From The APB Archives
Puttingthe FirstAnieridlncitt first
Agency braved ci~-rights tensibn, war protests to promote speakers
By Colleen Brosh
NEWS BUSINESS WRITER
NEWTON - When Robert Walker
launched his speakers' agency in the
mid-1960s, he faced two challenges
most new business owners do not
need to overcome: defending the
First Amendment and fighting prej-
WOl'k in P,'o ress:
Marketing,a new product
At the height of the civil rights
movement, Walker gave those
championing the cause a platform to
speak with hi~ new bu~iness . the
American Program Bureau.
The tiny company he and his wife
Francine started from a two-room
office in Boston organized some of
the decade's most prominent ac-
tivists to speak at college campuses-
before they were famous.
Civil-rights activist Dick Gregory,
feminist Betty Friedan and counter-
culture icons Abbie Hoffman and
Timothy Leary were all part of his
speakers' circuit. The speakers he
has met and managed during his 30
years of business are a Who's Who
of 20th-century history, from Andy
Warhol to Mikhail Gorbachev. "
Walker, who describes himself as
a First Amendment purist, saw an
opportunity on college campuses to
launch a lecture business and boost
his most cherished American ideal,
free speech, at the same time.
"I have always believed if you
have something to say, you should
have a platform to say it," Walker
said. "There was a lot more censor-
ship in the '60s."
First, he had to battle college ad- ,
ministrators to ailow students to
pick the speakers they wanted.
Then, once those speakers had their
say, Walker was often bombarded '
with threats and hate mail. The hati!
mail motivated him to keep going,
. Despite the obstacles, the busineSs
took off quickly, adding more
renowned speakers and more
venues around the country. The tim-
ing of his business matched the
growth of the civil rights movement
and anti-war demonstrations o~ col-
"There were no agencies that
were really doing what we were
doing. There was no one in the col-
lege market selling lectures," Walk-
er said. "We were always very issue-
STAFF PHOTO BY KEN MCGAGH
Robert Walker, chainnan and chief executive officer oflhe American Program Bureau, has arranged speeChes by
everyone from Dick Gregory to Mikhail Gorbachev.
But Walker left the busineSs for a ideals he startedwitIL HIs rrtissiort, and signed on to speak for the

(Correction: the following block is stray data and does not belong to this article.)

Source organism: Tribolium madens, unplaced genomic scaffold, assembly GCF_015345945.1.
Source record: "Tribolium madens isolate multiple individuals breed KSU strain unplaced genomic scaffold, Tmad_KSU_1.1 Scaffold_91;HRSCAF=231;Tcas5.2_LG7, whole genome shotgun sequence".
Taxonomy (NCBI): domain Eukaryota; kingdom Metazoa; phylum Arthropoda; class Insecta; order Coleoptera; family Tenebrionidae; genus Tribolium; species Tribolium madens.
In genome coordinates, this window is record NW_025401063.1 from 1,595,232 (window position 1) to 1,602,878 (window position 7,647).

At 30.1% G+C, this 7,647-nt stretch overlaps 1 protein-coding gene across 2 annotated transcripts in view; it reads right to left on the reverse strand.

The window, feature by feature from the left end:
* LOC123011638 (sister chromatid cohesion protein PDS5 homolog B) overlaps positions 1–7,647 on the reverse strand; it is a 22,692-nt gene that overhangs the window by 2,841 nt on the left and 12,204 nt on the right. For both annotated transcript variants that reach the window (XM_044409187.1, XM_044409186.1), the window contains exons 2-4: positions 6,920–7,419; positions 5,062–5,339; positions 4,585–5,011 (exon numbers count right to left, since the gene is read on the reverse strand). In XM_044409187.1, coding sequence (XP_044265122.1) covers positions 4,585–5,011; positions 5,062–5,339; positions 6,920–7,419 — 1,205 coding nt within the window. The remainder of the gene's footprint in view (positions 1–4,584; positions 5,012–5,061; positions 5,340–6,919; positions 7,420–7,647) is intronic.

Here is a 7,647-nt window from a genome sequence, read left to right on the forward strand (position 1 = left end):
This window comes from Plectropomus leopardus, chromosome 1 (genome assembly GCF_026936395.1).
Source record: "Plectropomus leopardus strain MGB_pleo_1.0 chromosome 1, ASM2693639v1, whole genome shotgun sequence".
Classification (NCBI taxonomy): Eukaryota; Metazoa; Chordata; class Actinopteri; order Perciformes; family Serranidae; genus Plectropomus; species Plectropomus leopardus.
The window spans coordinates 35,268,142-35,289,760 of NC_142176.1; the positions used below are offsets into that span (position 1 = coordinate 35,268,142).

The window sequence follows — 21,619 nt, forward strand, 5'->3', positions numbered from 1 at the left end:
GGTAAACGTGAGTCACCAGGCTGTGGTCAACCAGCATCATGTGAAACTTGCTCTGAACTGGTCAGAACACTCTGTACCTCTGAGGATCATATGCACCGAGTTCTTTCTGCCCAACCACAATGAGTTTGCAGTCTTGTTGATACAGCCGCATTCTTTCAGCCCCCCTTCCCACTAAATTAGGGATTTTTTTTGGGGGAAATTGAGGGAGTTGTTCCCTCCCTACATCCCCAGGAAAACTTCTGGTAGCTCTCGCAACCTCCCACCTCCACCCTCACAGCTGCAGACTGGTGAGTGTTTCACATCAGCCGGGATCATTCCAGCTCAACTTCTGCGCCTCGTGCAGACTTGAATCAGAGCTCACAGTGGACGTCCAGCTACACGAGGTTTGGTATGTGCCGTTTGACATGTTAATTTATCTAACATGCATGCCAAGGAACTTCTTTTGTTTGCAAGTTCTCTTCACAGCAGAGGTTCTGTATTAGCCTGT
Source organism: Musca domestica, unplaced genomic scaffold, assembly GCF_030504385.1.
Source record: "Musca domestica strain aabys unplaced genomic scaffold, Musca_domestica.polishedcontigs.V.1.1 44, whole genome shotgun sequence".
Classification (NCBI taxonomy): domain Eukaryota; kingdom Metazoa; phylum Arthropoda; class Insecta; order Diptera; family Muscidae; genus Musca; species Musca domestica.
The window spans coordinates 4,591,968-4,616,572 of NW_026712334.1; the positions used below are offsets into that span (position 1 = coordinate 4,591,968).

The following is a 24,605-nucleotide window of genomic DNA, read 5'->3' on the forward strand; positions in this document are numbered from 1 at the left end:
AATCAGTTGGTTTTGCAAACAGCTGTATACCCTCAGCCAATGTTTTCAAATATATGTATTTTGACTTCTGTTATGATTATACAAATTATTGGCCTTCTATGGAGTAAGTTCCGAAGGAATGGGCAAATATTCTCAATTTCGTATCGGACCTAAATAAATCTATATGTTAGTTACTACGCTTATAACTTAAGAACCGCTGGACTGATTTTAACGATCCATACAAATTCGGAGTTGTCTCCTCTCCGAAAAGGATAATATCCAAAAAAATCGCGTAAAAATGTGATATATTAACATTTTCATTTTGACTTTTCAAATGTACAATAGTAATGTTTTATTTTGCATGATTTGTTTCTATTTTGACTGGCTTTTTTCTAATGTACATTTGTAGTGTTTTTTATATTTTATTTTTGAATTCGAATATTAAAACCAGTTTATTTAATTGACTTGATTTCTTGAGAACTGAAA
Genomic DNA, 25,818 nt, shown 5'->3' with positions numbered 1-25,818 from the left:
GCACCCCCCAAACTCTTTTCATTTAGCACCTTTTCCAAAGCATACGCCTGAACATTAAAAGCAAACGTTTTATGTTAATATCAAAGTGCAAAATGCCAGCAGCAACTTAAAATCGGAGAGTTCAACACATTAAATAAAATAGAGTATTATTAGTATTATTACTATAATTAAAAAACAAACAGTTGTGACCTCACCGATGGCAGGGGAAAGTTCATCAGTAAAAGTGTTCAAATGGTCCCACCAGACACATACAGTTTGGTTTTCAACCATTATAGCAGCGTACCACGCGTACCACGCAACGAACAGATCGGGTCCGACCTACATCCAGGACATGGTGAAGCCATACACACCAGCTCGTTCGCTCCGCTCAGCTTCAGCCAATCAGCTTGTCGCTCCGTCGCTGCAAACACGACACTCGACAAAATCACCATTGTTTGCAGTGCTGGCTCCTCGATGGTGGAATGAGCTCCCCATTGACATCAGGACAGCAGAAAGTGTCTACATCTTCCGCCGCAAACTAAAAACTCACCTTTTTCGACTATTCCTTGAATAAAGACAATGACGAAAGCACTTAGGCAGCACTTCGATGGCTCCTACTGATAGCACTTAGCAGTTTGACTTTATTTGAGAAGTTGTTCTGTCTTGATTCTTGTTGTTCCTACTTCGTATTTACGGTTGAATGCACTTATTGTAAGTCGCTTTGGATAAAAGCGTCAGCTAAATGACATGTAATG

while, selling it to a large company , he says, is to bring world leaders to American Program Bureau.
. 1980 th b . . b k ' . . the public so they can see and hear "That's what's unbelievable about
m ,en uymg It 'ac agam .' th' elf' c' a' us' es an' "d'I'd'eas", ' firs"'"~-d:' '' ' ' , ' several years later. UIdJ..l this lfuSlrtess: I have been able to de-
"I was tired. 1 wanted to do some- This year, he created a speakers velop friendshipS with people like
thing else," Walker said. "But 1 â¢ forum at the temple he worshiJlS at Gorbachev," Walker said.
missed it. 1 love the business." ' in Swampscott to honor his parents, He nOw hopes to bring a taste of
After a slew of other advent..ires: ' Nobel Prize ' laureates ArchbiShou th~e famous people to the public via
from bringing rock concerts to Desmond Tutu; Betty Williams and the Interne;:.
Foxboro Stadium to pulling together ' Gorbachev all spoke. ' Walker's newest venture i:! re-
a museum exhibit of Russianjeweis Walker counts Gomachevamoog launching the compa~y's World
and art from the czars, he returned his friends. His office is covered with , Wide Web site with video pieces of
, to ,the Am!lrican Program Bureau. photographs of Walker's family and the past. He plans to post old televi-
Walker, 64, remains true to the the' GorbachevS, who met afterGor- sion footage his company shot in the
bachev left the Russian presidency 1970s of political roundtable discus-
sions between college students and
politicians like Ed Muskie. John
Kerry, and Gerald Ford, before he
"I want to share with people these
things that have been in my base-
ment for the past 30 years. They are
history," he said. .
Although he still has big plans for
the company, Walker is happy with
what he has accomplished already.
"If I left this earth tomorrow, }
would feel very good about what :
have done," he said. "} have helped
people by bridging gaps."
Dr. Alvin Poussaint TST.pdf
Collection of Press Clippings and Testimonials from APB's historical Archives